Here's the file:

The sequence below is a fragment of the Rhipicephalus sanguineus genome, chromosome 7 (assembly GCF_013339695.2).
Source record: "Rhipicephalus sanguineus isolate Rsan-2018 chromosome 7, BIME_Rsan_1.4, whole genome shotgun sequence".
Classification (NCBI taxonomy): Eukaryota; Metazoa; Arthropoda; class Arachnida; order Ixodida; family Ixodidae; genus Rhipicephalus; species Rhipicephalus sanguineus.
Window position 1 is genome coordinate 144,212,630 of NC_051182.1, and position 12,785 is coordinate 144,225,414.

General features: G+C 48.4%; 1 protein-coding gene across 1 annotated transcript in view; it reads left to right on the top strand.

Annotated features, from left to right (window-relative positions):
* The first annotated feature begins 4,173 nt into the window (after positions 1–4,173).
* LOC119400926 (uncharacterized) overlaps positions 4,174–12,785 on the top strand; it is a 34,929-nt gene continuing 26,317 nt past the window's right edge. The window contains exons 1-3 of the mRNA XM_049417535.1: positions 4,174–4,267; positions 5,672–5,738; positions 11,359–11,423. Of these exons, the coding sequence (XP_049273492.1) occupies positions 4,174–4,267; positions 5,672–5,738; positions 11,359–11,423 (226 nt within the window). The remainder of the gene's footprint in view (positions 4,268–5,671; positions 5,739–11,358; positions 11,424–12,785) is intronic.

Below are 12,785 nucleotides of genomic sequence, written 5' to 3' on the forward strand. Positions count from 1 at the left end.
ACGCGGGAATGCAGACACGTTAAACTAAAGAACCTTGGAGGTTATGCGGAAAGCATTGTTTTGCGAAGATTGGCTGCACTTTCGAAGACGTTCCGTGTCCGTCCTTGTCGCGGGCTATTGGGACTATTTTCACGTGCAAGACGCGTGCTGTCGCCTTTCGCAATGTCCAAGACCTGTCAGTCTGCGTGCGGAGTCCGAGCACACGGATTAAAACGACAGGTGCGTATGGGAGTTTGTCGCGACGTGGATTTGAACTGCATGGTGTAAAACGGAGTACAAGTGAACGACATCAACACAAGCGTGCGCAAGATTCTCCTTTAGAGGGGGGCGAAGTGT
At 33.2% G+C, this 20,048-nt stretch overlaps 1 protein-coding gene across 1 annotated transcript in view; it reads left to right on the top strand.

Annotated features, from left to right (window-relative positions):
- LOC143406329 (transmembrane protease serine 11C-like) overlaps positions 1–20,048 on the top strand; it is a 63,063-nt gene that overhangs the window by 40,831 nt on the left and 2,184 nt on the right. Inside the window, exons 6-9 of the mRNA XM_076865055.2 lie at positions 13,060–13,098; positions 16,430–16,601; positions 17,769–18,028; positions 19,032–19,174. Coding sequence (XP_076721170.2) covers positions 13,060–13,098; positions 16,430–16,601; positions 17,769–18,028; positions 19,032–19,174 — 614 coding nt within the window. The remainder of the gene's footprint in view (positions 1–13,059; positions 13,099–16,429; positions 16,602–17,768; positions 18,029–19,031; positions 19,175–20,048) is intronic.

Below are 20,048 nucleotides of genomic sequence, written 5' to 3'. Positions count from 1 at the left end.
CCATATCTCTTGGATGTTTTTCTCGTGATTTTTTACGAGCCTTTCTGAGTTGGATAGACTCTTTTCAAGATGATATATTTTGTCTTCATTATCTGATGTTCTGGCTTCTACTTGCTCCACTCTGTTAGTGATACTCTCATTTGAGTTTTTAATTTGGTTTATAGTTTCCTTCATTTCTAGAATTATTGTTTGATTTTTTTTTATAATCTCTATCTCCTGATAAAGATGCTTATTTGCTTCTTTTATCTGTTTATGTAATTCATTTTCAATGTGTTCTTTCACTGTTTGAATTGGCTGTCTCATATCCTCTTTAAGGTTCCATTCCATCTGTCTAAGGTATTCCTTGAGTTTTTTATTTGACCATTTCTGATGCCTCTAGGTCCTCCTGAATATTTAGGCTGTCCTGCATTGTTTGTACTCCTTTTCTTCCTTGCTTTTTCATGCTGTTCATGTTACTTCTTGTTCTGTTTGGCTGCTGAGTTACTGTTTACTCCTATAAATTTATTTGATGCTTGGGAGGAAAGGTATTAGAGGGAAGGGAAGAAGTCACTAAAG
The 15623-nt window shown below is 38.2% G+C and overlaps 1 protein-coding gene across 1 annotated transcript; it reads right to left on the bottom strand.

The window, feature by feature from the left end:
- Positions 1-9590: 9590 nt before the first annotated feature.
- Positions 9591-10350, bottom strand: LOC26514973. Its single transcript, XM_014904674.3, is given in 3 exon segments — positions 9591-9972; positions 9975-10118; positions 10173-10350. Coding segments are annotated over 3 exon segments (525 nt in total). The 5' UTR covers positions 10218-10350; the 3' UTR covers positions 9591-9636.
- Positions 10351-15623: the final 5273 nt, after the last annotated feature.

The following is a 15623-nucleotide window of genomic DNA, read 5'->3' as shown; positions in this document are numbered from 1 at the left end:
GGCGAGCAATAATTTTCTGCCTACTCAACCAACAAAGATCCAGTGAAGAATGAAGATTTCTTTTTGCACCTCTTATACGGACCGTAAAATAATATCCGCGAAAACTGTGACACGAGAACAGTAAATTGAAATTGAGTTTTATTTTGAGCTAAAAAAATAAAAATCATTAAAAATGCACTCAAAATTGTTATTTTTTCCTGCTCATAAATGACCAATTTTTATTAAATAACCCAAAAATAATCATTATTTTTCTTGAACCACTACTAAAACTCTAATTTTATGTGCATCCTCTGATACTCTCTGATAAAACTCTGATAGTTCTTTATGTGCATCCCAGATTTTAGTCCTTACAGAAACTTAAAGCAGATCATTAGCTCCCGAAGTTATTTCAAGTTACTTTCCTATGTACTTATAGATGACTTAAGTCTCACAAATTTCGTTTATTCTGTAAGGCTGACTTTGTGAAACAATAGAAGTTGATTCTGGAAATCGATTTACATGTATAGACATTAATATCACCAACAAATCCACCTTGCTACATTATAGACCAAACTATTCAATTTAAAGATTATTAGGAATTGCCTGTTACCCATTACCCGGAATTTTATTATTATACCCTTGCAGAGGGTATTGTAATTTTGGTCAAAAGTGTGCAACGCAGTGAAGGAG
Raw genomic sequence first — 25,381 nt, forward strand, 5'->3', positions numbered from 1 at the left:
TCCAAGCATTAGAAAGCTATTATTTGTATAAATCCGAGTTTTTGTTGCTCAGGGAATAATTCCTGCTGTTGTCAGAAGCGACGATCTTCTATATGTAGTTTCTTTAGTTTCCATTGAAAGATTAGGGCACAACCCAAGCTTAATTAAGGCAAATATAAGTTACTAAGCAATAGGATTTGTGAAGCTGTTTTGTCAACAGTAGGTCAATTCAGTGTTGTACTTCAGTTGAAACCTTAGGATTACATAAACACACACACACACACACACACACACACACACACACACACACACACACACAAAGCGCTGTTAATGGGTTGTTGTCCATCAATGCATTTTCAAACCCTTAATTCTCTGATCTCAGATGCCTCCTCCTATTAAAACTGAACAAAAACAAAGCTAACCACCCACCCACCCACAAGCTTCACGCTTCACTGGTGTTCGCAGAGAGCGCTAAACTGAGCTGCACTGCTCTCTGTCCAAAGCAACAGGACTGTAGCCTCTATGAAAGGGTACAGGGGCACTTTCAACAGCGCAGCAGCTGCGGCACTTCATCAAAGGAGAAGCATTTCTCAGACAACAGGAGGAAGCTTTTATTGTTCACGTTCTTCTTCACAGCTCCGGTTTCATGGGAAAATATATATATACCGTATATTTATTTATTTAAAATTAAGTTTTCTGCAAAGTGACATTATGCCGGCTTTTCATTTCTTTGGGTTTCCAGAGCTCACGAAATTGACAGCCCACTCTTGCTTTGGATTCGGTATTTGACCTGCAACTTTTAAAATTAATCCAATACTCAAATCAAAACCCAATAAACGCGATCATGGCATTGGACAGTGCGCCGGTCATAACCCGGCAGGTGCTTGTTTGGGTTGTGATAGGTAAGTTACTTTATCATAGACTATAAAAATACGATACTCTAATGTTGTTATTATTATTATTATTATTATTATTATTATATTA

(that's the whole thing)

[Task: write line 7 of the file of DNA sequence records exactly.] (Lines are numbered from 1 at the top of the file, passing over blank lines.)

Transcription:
* The first annotated feature begins 4,173 nt into the window (after positions 1–4,173).